Under the common interest doctrine, separately represented clients can avoid the normal waiver implications of disclosing privileged communications to third parties. Unfortunately, some courts do not recognize the doctrine, and most courts take a very narrow view – requiring that the common interest participants be in or anticipate litigation.
But some courts take an expansive view. In In re Intuniv Antitrust Litigation, Civ. A. Nos. 16-cv-12653-ADB (Direct) & 16-cv-12396-ADB (Indirect), 2018 U.S. Dist. LEXIS 207545 (D. Mass. Dec. 10, 2018), the court held that two companies considering a merger could rely on the common interest doctrine to safely share privileged communications about patent litigation involving one of the participants. Interestingly, the court did not point to the work product doctrine – which clearly would have covered the “litigation summar[ies]” the merging companies shared, and which would have survived such disclosure to a friendly third party. One day later, the court in AgroFresh Inc. v. Essentiv LLC, Civ. A. No. 16-662-MN-SRF, 2018 U.S. Dist. LEXIS 213204 (D. Del. Dec. 11, 2018), similarly held that a patent licensor and an exclusive licensee shared a common interest. The adversary argued that a patent licensee’s interest is not “truly identical” to a licensor’s interest, because “the licensee is free from the obligation to pay royalties on sales of the product if the patent is invalidated.” Id. at *14. The court relied on earlier decisions in explaining that “licensors and exclusive licensees of patent rights are understood to share an identical legal interest in obtaining strong and enforceable patents.” Id.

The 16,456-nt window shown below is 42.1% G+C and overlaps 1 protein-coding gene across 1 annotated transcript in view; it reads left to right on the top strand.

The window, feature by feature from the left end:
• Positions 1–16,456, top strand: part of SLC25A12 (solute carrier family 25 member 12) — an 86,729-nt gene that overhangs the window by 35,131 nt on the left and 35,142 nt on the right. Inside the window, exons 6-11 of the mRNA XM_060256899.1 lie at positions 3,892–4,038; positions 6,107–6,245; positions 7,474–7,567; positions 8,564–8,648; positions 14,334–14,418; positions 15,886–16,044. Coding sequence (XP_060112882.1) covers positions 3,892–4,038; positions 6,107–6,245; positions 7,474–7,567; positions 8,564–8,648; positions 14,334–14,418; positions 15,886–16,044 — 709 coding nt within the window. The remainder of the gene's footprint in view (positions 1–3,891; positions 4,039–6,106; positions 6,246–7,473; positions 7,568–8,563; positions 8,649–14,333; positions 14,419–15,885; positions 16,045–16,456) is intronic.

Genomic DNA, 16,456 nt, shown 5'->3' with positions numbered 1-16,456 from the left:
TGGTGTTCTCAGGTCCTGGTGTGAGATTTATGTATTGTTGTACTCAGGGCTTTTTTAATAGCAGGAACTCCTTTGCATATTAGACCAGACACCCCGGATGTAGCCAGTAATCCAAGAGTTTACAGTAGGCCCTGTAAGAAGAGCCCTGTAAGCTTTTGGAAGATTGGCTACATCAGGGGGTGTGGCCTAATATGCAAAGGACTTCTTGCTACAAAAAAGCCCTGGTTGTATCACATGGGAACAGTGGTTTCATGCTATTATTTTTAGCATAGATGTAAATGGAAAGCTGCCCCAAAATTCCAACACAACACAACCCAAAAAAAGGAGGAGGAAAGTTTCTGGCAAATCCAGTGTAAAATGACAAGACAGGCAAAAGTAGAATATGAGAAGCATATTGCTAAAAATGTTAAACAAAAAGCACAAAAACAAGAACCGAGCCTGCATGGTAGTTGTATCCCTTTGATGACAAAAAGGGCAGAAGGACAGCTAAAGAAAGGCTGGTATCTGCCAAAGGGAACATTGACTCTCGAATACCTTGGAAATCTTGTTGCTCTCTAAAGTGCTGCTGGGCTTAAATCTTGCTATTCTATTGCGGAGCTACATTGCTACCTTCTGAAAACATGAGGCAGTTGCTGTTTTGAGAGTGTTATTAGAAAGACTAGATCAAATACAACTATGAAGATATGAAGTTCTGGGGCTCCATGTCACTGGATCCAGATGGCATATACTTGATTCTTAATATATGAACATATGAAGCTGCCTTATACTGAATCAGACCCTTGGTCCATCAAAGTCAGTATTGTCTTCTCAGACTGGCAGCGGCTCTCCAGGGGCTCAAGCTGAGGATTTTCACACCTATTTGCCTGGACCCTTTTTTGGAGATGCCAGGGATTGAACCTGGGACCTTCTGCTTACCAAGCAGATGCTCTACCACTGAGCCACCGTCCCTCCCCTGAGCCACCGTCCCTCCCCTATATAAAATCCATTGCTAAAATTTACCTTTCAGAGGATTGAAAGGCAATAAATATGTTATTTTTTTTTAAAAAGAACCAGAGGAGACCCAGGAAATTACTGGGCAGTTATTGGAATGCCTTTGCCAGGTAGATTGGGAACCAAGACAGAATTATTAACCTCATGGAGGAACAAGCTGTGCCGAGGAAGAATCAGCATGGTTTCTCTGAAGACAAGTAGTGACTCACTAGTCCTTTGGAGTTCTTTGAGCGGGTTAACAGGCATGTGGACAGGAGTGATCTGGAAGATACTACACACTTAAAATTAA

Expansive cases like this frequently generate hope that other courts will expand the common interest doctrine to transactional settings. But few courts have moved in that direction.